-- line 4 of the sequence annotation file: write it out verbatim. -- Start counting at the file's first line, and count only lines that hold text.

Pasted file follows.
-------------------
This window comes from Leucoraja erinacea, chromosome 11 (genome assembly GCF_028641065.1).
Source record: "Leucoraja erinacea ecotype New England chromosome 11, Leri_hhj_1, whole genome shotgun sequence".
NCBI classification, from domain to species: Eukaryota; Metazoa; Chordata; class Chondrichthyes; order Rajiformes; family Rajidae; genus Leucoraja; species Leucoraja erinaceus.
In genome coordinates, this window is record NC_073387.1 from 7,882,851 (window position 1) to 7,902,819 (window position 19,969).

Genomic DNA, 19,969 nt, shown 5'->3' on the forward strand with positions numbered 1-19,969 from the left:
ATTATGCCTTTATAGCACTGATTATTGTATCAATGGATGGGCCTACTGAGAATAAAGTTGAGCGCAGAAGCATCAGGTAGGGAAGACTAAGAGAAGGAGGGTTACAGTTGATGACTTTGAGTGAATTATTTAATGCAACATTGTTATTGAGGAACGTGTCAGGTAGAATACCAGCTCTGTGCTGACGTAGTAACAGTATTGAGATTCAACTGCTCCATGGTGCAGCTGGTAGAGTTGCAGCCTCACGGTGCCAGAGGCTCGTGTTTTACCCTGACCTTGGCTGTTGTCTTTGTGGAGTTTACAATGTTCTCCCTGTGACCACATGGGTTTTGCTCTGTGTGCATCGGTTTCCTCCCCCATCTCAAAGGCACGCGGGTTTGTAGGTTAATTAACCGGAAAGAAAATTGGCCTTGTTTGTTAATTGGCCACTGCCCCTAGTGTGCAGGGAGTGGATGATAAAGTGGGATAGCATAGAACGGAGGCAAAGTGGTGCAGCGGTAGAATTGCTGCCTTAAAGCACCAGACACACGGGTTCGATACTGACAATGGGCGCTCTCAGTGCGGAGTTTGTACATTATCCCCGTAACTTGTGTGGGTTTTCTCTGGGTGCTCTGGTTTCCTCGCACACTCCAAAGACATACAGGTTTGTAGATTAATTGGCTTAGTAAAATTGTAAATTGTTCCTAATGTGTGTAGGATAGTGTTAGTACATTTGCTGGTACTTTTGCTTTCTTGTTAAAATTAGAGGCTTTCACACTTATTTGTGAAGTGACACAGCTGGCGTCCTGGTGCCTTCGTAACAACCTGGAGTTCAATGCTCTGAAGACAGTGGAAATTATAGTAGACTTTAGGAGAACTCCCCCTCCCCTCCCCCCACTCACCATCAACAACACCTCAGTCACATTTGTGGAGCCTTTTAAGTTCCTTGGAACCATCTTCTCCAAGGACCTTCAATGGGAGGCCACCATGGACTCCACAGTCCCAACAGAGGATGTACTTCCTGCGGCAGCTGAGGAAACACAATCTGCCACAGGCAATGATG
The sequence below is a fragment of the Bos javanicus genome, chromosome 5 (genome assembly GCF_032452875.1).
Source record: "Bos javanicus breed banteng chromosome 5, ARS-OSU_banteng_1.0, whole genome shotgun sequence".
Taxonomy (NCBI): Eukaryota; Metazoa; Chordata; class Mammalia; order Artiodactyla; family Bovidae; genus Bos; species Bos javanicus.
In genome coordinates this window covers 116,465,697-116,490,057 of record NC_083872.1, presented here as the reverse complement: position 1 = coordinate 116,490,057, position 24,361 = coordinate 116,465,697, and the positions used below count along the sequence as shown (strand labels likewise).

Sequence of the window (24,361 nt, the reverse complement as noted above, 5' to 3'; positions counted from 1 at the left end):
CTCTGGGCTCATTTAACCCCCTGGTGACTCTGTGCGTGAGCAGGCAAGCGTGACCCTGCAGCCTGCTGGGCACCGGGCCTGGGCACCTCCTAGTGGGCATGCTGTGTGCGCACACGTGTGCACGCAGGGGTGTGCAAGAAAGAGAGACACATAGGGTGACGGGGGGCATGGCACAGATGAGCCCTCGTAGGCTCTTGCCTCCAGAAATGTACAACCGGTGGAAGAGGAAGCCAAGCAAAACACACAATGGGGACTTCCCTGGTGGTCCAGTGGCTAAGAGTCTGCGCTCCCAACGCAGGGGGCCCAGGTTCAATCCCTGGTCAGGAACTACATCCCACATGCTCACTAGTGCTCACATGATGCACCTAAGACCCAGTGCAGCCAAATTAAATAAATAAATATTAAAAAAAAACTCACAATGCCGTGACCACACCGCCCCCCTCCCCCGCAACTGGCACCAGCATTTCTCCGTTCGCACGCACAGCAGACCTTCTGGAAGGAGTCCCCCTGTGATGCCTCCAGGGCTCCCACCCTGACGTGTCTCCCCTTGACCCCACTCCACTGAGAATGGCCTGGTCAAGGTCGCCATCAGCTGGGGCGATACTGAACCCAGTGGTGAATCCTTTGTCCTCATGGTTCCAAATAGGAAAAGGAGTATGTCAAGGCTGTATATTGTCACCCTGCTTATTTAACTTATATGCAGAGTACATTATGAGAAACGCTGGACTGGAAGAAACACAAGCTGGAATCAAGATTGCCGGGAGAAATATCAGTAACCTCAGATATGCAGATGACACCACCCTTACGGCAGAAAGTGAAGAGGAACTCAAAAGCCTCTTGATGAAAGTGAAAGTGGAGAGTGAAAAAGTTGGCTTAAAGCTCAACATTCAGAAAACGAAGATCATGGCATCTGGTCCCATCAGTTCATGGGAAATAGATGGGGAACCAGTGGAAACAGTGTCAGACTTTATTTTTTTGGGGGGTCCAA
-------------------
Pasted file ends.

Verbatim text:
In genome coordinates, this window is record NC_073387.1 from 7,882,851 (window position 1) to 7,902,819 (window position 19,969).